What Led to Trump’s Rose Garden Temper Tantrum?

Trump was scheduled to meet with Democratic leaders at the White House on Wednesday morning to continue their discussion about infrastructure. Just prior to the meeting, Speaker Nancy Pelosi met with her caucus and made this statement to the press about their discussion.

When Democratic leaders arrived at the White House, Trump walked into the room, went on a five-minute rant about ongoing investigations, and then walked out. He proceeded to the Rose Garden where he held a supposedly impromptu press conference, refusing to govern until Democrats stopped their investigations. They claim that it was Pelosi’s remarks about a cover-up that triggered it all.

But take a look at the lectern from which the president made his remarks in the Rose Garden.

It was decked out with statements about the amount of time and money spent on the Mueller investigation, only to find “no collusion” and “no obstruction.” There were fact sheets prepared with the same information handed out to reporters. Does that look like an impromptu response to Pelosi’s remarks? Not likely.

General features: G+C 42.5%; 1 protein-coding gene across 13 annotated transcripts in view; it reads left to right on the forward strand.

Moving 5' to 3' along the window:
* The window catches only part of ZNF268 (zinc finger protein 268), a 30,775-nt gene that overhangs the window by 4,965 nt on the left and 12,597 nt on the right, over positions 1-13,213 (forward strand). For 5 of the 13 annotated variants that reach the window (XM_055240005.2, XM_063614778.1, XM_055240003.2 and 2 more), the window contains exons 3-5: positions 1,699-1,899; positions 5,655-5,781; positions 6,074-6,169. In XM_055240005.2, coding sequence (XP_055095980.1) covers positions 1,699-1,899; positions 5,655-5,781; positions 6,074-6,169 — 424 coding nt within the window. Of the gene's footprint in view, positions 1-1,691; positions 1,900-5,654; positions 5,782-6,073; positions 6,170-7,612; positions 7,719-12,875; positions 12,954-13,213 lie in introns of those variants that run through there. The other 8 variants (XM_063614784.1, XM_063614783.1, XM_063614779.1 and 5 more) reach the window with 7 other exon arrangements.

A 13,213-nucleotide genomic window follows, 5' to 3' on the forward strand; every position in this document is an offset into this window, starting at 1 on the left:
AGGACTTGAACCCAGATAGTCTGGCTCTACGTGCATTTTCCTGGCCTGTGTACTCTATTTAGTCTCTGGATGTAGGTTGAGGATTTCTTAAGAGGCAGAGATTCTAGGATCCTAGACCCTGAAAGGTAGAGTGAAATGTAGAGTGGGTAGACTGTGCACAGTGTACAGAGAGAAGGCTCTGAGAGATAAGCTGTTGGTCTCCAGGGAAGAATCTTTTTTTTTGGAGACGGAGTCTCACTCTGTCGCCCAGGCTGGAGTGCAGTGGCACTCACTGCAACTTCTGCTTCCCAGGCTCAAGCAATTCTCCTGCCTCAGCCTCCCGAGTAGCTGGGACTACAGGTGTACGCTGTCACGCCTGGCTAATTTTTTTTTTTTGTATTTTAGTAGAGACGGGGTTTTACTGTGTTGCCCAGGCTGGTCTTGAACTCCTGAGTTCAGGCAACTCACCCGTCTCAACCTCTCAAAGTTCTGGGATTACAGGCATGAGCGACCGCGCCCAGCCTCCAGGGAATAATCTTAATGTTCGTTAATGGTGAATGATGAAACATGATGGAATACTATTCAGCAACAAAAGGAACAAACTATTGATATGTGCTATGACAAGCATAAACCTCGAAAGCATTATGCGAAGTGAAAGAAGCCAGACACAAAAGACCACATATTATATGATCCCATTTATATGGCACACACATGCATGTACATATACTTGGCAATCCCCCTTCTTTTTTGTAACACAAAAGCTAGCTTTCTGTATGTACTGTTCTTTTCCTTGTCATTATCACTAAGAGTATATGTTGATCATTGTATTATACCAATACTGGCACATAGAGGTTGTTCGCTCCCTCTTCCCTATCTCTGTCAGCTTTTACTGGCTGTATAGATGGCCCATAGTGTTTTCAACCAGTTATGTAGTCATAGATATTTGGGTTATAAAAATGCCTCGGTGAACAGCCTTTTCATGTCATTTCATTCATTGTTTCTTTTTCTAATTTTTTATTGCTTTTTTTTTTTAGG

So what led Trump to announce that he would refuse to govern until Democrats stopped their investigations? Here is Schumer’s explanation.

That fits with my assumption that Democrats entered these discussions about infrastructure knowing that Trump would either back out or fail to rally his own party around the issue. Whenever Trump fails, his response is to lie, deflect, and blame. Because he was failing on infrastructure, he decided to blame the investigations being carried out by Democrats.

But David Frum has another thought about what prompted this particular temper tantrum.

Judge Amit Mehta so thoroughly destroyed the arguments dreamt up by Trump’s lawyers to obstruct these investigations that they are beginning to realize that they are going to lose these cases in court. Trump’s tantrum is his way of threatening them to back off.

It is possible that both Schumer and Frum are right. One explanation doesn’t necessarily preclude the other. But leave it up to Speaker Pelosi to stick the knife in where it really hurts.

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Nancy LeTourneau

Nancy LeTourneau is a contributing writer for the Washington Monthly. Follow her on Twitter @Smartypants60.